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Jay McIntosh

'10 view: Slow growth

Jobs, housing still pose challenges

Business will come trickling back to the furniture and bedding industry and the broader U.S. economy this year, according to Furniture/Today's annual survey of economic forecasts.

But don't expect a rapid rebound, most forecasters say.

While the technical trough of the recession is past, growth is likely to remain hemmed in by continuing weakness in consumer confidence, employment and housing.

Industry analyst Jerry Epperson of Mann, Armistead & Epperson is forecasting that U.S. consumer spending on furniture and bedding will rise 3.7% in the coming year and another 7.1% in 2011. After two years of declines, however, such gains still would leave the industry a few percentage points shy of its 2007 peak.

Looking at the broad economy, the consensus estimate by analysts is that U.S. gross domestic product will increase by 2.5% this year, reversing the 2.6% decline in GDP through the first three quarters of 2009. Personal disposable income, a key indicator of consumer spending power, is expected to increase by 1.2% in 2010 after rising a barely noticeable 0.2% through October of 2009.

Housing starts and home sales are expected to improve significantly this year, but are likely to remain well below their peaks of a few years ago.

And job worries could still keep consumers from opening their wallets. U.S. unemployment is expected to average 10% this year, up from a 9.2% average rate through November of 2009.

Like most analysts, Epperson said in his late December forecast that while he expects growth, he still has several concerns, including a shaky financial system, restrained consumer spending, a glut of homes for sale that is depressing prices, the struggles of foreign economies, and continued partisan politics in Washington.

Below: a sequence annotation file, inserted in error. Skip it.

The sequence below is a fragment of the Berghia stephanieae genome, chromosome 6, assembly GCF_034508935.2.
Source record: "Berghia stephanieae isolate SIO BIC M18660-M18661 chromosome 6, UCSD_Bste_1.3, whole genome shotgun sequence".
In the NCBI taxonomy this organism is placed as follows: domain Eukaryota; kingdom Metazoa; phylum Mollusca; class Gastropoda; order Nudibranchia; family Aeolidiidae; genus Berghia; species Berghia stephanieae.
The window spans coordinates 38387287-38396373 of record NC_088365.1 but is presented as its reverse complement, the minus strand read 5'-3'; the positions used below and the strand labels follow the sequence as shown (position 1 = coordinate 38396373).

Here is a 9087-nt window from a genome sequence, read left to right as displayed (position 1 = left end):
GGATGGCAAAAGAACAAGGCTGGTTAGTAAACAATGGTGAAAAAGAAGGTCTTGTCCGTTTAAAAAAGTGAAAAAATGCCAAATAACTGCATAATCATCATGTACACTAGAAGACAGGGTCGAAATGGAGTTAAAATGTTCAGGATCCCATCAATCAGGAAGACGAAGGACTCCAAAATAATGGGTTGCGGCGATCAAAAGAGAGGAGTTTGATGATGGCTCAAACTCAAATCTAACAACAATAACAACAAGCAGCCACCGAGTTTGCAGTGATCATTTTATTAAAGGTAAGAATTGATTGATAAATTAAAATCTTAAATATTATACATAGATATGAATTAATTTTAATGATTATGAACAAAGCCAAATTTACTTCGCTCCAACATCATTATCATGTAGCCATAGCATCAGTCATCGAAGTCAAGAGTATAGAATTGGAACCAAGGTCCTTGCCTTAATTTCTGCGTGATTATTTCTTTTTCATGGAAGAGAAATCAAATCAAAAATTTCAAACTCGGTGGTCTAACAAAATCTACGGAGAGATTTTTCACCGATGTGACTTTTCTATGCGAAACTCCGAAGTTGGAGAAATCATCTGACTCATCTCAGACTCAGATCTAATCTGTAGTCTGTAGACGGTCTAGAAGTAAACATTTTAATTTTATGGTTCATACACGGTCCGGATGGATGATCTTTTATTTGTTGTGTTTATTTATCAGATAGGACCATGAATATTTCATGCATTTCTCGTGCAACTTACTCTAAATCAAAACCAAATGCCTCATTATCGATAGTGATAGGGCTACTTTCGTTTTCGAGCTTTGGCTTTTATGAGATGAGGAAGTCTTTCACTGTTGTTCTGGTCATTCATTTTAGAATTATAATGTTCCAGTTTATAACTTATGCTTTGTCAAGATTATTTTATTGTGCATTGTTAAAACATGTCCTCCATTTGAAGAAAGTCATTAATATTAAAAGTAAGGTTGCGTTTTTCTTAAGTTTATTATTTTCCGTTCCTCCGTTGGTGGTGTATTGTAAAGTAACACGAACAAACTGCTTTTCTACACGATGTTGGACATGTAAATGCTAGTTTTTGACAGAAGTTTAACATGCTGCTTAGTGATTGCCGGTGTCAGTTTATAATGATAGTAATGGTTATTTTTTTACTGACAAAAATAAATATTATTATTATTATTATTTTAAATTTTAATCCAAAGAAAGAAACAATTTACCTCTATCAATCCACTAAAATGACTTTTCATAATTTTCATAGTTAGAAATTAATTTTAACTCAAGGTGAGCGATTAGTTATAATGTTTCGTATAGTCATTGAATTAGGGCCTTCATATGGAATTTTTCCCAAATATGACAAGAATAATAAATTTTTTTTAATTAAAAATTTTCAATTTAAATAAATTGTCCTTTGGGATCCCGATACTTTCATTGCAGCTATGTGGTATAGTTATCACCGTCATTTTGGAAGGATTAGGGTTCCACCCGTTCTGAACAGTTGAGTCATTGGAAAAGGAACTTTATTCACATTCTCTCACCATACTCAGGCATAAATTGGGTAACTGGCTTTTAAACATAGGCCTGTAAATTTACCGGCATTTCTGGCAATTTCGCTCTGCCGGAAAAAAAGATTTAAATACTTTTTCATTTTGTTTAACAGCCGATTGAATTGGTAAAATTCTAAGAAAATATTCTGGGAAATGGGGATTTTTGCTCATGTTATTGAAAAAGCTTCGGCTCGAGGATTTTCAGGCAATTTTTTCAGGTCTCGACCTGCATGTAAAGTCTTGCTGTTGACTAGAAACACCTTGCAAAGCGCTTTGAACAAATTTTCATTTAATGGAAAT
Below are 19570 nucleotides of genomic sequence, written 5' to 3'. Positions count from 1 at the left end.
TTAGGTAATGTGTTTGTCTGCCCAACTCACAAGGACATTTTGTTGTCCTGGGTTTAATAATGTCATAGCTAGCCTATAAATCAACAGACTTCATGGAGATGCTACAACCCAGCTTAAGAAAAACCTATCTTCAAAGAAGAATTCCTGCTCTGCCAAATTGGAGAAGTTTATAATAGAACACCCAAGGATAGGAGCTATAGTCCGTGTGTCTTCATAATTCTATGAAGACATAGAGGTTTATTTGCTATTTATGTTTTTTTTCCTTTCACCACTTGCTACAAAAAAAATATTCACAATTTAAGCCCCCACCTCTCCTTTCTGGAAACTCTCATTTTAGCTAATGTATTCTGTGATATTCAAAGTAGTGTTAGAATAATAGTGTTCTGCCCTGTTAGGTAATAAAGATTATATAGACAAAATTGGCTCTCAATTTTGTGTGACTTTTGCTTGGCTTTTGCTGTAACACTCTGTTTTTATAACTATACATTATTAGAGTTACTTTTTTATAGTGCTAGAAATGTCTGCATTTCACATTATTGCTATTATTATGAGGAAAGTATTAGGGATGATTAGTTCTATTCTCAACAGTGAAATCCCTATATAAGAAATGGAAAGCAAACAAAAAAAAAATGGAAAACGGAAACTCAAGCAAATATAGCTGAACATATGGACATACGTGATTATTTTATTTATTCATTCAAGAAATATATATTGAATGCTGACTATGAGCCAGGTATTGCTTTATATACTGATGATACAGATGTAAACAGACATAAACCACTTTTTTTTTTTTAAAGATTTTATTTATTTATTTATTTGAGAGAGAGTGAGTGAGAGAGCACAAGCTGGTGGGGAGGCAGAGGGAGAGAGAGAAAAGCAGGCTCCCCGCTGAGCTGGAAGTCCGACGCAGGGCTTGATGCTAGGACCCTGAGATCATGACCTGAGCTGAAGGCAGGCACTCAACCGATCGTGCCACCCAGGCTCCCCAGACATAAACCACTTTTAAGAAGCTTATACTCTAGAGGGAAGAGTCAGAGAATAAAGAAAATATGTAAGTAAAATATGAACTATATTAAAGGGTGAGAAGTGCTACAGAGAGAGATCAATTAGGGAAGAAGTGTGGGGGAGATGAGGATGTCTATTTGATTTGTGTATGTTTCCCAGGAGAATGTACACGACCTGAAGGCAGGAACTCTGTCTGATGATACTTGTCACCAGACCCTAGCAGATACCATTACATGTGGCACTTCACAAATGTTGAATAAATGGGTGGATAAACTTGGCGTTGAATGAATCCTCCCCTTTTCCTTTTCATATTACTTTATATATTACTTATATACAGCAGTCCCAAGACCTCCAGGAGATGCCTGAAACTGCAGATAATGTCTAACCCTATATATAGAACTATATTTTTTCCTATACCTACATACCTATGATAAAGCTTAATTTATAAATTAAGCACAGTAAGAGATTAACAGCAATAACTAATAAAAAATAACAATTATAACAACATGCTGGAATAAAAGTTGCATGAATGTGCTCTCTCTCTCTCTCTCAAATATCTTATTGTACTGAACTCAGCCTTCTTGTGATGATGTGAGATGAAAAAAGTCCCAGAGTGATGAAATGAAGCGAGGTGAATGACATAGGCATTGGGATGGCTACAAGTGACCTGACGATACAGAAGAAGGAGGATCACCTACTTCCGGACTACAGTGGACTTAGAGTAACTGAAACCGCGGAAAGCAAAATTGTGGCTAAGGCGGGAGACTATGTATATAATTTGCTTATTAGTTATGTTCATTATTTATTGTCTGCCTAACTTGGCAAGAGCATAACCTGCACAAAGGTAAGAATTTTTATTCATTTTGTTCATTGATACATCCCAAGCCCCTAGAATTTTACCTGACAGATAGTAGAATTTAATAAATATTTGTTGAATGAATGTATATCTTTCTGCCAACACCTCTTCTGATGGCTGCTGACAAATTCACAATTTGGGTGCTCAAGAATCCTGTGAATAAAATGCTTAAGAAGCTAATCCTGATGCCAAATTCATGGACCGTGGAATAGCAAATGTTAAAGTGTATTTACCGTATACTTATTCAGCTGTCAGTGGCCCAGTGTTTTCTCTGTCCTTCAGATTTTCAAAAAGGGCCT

“We are comfortable with a decent recovery in the second half after a very disappointing 2009,” he added. “However, we are uncomfortable with the longer-term outlook because we believe that the massive government spending will eventually result in either inflation, some sort of serious currency adjustment, or another economic correction.”

Another peril for the industry — and another factor that makes forecasters less confident about their predictions for 2010 — is the continuing tight credit market.

“Historically, consumer confidence and sales of existing homes have been among the most significant drivers of furniture sales — though availability of consumer credit will also play a significant role in determining the shape of the recovery,” said Budd Bugatch of investment firm Raymond James.

The credit issue also extends to retailers. Some have been telling manufacturers that they'd like to purchase more furniture to add to their low inventories but can't get loans or credit from their local banks, which limits their open to buy.

James F. Smith of Parsec Financial Management also noted that new mortgages and refinancing loans are “much harder to get than before August 2007, which hugely reduces the demand for furniture.”

Aided by continuing tax breaks, however, the housing industry is expected to make significant steps toward recovery this year after a somewhat bleak 2009. Housing starts are expected to climb to about 730,000 — up from an annual rate of 551,000 reported through November of 2009, although still well shy of the 1.4 million level of 2007.

New home sales are forecast to climb by more than one third, to 510,000. Home resales are expected to climb about 11% this year to 5.7 million, although some of those will be foreclosures, which could continue to depress housing prices.

Mortgage rates are expected to remain near their current lows, averaging 5.15% for a 30-year fixed term in 2010, compared with an average of 5.05% through November of 2009. That should also support housing activity, depending on mortgage availability.

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